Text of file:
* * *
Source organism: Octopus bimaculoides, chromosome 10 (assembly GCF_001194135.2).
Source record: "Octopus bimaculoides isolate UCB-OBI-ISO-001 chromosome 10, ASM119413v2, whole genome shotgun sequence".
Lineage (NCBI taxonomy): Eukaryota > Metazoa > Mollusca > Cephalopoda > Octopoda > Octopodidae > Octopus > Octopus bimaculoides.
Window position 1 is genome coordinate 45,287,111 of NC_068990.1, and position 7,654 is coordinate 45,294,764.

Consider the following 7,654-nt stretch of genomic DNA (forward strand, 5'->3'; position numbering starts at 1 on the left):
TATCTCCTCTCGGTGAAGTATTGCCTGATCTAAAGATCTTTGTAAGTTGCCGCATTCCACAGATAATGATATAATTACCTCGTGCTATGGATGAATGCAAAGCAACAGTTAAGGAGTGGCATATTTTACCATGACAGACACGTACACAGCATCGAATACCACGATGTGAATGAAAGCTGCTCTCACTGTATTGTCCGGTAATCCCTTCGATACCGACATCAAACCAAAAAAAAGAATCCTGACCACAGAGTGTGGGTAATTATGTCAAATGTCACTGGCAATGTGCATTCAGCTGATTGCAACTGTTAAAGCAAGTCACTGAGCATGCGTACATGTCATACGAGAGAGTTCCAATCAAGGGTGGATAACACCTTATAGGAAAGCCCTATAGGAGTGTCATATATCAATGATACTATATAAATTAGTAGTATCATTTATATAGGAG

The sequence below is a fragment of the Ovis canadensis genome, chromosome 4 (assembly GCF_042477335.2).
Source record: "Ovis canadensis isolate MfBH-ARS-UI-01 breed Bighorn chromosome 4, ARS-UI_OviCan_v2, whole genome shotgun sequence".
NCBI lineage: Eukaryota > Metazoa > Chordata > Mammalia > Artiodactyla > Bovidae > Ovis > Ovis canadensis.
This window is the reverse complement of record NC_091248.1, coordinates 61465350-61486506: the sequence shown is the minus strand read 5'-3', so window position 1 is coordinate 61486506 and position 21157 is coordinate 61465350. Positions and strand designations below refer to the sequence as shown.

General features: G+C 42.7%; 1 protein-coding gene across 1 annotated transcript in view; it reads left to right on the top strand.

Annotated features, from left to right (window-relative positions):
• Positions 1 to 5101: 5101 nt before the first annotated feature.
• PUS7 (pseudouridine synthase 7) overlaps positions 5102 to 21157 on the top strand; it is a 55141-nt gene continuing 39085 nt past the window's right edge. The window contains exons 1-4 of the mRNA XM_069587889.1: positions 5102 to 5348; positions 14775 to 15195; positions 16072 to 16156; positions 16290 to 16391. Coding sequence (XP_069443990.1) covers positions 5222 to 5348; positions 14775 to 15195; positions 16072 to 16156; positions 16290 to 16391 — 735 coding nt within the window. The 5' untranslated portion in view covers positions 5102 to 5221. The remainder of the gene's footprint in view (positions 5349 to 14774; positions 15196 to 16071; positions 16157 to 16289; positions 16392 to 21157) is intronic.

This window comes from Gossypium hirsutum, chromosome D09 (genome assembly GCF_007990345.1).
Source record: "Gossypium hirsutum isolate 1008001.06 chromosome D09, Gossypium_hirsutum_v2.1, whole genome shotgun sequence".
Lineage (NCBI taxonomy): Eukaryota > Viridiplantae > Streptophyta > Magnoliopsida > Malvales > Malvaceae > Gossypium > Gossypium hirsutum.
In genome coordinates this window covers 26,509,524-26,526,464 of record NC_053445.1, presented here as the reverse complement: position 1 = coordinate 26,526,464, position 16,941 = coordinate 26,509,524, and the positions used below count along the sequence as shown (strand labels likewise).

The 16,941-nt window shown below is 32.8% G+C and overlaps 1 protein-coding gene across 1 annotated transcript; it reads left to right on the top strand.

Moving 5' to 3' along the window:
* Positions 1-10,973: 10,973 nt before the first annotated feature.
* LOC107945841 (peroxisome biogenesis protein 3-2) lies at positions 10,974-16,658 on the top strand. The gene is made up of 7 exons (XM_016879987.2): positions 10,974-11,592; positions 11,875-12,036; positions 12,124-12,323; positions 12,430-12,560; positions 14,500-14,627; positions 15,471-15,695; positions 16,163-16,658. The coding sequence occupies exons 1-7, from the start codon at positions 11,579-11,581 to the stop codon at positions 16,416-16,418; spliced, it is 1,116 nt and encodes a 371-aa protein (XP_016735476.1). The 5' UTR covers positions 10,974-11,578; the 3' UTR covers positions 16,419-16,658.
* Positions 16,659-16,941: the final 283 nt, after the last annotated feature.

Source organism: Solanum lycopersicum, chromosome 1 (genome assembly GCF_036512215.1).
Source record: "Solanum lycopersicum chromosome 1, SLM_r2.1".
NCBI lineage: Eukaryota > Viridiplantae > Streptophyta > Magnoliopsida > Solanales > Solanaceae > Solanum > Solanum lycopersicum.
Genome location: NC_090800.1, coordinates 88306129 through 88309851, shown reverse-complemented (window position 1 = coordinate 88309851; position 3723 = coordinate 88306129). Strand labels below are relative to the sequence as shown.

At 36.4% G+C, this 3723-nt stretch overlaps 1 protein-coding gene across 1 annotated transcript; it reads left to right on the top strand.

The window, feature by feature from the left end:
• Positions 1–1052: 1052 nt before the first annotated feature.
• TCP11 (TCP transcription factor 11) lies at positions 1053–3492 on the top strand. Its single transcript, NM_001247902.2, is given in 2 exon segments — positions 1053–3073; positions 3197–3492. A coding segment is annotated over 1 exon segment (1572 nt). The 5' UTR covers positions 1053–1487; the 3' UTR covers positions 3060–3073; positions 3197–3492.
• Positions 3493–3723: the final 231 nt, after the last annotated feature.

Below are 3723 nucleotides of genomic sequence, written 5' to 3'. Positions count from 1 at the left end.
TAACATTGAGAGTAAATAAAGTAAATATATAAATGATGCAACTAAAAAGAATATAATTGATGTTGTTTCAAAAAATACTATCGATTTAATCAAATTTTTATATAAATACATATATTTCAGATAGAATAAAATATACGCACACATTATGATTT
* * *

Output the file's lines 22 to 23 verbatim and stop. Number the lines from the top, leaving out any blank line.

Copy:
* LOC107945841 (peroxisome biogenesis protein 3-2) lies at positions 10,974-16,658 on the top strand. The gene is made up of 7 exons (XM_016879987.2): positions 10,974-11,592; positions 11,875-12,036; positions 12,124-12,323; positions 12,430-12,560; positions 14,500-14,627; positions 15,471-15,695; positions 16,163-16,658. The coding sequence occupies exons 1-7, from the start codon at positions 11,579-11,581 to the stop codon at positions 16,416-16,418; spliced, it is 1,116 nt and encodes a 371-aa protein (XP_016735476.1). The 5' UTR covers positions 10,974-11,578; the 3' UTR covers positions 16,419-16,658.
* Positions 16,659-16,941: the final 283 nt, after the last annotated feature.